One of the home repairs that repairs that homeowners get to ponder over is how to troubleshoot and repair three-way switches.

These are switches that are installed in pairs, and neither has an on or off position marked on the switch. Three-way switches are common at staircases, hallways or large rooms with multiple doorways. You should be able to turn the light fixture on or off from either location.

Most of the problems we see result from a miswired switch. In many cases, a homeowner will try to replace a three-way switch and not wire it correctly. It ends up where only one of the switches will work and only if the other switch is in a particular position.

If the switches used to operate correctly, but now don’t, I’m guessing the switch is broken.

Turn off the power to the circuit at the main panel and test to make sure there is no power at the switches. Remove the cover plates and mounting screws and gently pull the switches out of the boxes.

Inspect the wiring to see if there are obvious problems like maybe a wire that has come loose from a terminal. Although the terminals are metal, switches are made of plastic, and they break rather easily. I would start at the switch that is used most often and inspect it for damage.

Label the wire that connects to the common terminal (it will be darker than the other two terminals or will have the word “common” or “com” stamped on it). The two lighter colored terminals will be the traveler screw terminals. The wires connected to them are interchangeable, so you don’t need to label them.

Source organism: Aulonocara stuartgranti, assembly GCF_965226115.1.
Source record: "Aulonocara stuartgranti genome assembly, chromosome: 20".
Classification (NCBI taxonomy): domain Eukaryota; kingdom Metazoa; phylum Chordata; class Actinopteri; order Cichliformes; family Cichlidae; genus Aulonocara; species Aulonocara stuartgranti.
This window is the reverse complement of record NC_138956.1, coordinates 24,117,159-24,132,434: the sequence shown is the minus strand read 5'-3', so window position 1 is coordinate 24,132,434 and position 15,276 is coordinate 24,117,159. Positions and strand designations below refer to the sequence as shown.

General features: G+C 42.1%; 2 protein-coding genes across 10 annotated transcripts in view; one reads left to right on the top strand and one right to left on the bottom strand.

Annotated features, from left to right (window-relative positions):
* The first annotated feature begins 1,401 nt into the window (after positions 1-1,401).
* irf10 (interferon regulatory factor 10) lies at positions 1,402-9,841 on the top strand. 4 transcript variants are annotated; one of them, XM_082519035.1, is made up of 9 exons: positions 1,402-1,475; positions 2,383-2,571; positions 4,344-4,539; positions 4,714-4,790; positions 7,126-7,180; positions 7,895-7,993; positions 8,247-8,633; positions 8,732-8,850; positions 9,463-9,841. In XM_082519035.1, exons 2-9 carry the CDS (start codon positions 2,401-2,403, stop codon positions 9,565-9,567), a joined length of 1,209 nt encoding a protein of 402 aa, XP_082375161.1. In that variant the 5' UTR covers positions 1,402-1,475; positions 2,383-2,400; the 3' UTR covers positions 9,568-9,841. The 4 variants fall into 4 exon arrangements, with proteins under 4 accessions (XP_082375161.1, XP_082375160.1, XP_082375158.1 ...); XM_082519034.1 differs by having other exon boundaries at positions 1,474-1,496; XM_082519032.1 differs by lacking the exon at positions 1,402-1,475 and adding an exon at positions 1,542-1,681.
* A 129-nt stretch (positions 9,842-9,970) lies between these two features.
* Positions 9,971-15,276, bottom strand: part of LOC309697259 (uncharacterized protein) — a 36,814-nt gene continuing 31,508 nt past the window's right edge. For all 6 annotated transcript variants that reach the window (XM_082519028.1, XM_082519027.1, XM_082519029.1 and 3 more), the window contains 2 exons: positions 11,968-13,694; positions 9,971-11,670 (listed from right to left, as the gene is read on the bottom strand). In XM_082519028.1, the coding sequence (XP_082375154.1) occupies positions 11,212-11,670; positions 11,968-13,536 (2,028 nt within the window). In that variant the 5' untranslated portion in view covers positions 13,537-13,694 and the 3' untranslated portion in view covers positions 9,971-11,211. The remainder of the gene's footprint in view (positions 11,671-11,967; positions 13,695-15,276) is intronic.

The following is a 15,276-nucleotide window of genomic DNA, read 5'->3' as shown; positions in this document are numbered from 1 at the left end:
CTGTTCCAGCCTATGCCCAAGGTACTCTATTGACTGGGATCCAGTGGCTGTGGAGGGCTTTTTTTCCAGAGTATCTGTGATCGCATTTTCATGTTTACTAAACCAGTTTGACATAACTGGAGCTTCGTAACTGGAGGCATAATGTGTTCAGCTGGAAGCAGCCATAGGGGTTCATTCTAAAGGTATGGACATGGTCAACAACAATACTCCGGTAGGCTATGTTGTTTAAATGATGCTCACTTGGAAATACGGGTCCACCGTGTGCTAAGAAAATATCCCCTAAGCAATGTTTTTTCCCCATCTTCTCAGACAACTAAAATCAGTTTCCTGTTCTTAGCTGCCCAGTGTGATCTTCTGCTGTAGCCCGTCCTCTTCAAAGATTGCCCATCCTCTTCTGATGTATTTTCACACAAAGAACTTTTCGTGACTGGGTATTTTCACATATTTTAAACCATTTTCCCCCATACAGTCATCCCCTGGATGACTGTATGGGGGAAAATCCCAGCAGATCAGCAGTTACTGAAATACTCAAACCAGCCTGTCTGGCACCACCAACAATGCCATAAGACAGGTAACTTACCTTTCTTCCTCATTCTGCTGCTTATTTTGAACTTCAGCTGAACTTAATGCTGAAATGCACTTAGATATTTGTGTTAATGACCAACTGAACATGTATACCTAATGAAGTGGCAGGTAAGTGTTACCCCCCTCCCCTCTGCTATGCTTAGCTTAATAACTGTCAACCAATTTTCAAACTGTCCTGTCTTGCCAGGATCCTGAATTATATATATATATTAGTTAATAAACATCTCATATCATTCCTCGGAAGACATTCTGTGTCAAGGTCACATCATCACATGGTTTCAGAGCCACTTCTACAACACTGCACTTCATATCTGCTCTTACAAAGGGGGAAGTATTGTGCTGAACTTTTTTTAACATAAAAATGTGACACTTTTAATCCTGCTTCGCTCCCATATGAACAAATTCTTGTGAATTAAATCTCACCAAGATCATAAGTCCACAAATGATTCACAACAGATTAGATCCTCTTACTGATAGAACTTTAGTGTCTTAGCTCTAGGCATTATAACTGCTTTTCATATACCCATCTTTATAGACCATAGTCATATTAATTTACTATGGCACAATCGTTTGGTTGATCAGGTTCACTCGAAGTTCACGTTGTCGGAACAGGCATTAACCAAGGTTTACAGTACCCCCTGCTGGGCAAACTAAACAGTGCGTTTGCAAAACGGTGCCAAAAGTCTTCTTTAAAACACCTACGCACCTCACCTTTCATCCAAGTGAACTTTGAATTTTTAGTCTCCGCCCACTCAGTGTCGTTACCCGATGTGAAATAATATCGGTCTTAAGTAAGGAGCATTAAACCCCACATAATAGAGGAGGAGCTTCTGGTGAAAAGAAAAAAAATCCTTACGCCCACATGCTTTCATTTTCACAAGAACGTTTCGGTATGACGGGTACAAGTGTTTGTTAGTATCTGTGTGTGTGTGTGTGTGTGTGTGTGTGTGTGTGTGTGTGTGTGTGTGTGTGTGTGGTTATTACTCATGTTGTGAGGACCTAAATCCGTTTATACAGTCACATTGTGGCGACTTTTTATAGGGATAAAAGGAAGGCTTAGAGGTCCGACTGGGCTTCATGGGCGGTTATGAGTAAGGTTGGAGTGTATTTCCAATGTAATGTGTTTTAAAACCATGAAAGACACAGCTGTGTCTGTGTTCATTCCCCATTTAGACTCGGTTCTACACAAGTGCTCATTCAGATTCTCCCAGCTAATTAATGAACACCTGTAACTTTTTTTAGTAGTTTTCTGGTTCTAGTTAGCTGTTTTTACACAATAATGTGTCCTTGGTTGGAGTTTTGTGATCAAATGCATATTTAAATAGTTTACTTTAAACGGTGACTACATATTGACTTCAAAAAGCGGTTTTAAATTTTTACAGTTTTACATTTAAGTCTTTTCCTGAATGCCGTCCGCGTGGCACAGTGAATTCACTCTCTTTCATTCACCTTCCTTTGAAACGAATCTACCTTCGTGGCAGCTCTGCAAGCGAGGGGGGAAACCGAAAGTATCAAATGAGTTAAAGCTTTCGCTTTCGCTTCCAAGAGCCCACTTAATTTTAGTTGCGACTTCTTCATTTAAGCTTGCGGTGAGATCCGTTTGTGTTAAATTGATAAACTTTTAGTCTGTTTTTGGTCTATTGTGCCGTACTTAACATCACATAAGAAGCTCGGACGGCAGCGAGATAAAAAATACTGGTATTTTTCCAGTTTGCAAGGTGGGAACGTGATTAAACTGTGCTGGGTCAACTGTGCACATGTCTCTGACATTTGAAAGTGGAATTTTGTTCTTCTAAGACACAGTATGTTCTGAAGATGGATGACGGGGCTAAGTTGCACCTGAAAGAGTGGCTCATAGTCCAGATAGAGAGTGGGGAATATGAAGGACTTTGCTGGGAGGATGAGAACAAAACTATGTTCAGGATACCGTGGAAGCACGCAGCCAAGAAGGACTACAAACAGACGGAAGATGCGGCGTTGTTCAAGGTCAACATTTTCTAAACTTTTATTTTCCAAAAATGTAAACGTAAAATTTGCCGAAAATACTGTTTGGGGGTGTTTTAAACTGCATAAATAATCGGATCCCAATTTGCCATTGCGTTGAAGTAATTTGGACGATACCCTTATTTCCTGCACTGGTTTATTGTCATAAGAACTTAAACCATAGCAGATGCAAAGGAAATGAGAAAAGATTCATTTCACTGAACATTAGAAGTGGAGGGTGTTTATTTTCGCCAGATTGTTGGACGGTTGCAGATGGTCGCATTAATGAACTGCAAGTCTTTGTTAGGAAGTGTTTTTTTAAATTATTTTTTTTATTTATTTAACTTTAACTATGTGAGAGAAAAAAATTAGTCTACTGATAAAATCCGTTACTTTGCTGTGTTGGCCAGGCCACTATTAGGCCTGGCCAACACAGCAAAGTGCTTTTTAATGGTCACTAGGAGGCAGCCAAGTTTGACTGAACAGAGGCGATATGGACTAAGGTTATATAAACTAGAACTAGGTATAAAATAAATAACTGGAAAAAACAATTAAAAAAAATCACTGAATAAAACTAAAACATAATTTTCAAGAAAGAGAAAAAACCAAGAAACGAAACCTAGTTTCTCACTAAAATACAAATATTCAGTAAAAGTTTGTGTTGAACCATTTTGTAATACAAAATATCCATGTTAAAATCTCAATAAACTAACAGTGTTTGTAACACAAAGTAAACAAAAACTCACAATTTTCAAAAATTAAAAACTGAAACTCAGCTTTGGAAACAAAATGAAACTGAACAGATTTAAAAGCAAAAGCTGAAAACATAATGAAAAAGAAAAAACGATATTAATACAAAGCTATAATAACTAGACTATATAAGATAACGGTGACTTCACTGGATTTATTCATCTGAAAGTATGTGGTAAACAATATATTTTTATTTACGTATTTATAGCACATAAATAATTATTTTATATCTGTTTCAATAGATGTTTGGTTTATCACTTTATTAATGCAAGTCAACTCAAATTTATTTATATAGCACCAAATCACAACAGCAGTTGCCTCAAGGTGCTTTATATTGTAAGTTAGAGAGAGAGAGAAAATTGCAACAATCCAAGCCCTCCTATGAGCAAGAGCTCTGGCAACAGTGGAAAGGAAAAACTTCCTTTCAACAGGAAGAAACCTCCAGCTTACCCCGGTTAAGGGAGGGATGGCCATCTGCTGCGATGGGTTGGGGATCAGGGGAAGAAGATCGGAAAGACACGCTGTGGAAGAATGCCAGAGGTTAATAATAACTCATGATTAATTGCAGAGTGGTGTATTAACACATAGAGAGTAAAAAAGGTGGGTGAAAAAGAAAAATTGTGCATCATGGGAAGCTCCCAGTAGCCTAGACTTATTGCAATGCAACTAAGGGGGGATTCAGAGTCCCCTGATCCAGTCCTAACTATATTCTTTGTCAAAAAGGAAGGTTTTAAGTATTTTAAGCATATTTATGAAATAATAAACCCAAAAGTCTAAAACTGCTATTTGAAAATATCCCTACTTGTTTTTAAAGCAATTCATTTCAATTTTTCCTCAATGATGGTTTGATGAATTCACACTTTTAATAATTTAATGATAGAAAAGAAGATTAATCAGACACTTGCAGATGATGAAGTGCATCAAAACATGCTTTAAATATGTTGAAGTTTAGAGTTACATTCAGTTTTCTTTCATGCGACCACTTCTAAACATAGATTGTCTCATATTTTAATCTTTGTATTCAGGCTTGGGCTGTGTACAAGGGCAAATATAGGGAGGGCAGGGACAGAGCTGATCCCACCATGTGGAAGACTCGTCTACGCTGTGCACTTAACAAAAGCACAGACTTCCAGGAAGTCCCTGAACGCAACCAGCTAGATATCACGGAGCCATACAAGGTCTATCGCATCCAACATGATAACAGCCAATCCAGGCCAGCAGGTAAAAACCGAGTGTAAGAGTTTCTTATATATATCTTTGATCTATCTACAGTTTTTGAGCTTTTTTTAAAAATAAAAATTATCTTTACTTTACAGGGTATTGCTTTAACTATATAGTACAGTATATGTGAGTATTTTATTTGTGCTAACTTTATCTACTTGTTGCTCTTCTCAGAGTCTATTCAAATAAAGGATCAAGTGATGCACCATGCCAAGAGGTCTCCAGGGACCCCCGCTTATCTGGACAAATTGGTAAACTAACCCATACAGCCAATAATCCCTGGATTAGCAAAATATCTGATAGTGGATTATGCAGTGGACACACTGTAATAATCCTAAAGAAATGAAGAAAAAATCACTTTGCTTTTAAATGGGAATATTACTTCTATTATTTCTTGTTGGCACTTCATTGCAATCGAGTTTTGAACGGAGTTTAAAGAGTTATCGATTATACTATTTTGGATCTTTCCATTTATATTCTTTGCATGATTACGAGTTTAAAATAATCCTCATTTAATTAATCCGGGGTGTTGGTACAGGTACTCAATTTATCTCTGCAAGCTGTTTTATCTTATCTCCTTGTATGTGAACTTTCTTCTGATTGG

Inspect the switch for damage, such as an obvious crack in the plastic.

Use a continuity tester (a $10 multimeter is a great tool to have) and test for continuity. Touch one of the tester probes to the common terminal and then touch one of the traveler terminals. Then flip the switch lever back and forth. The tester should read positive when the switch is in one position, but not both.

Test the other traveler terminal in the same manner. If the switch is good, the tester will read positive when the switch lever is in the opposite position from the positive reading on the other terminal. If the switch tests good, go upstairs and repeat the procedure with the other switch.

Had your problem been that the light turns on only when one of the switches is in a certain position, you would have started checking the wiring. If the switch is in the middle of the circuit, you will see two cables entering the box.

This gets tricky, so pay attention: One of the cables will have two wires plus a ground, and the other cable will have three wires plus a ground. The black wire from the two-wire cable should be connected to the common screw terminal. The red and black wires from the three-wire cable get connected to the traveler terminals. The white neutral wires should be connected with a wire nut, and the grounding wires should be connected with a wire nut and grounded to the box.

If the switch is at the end of the circuit, there will only be one cable entering the box. It will have three wires and a ground. Again the black wire gets connected to the common terminal. The red and white wires get connected to the two traveler terminals, and the ground wire gets connected to the metal box.

If all this sounds too confusing, stop. I’m sure there is an electrician out there who would be happy to collect a healthy check from you for spending 10 minutes in your home.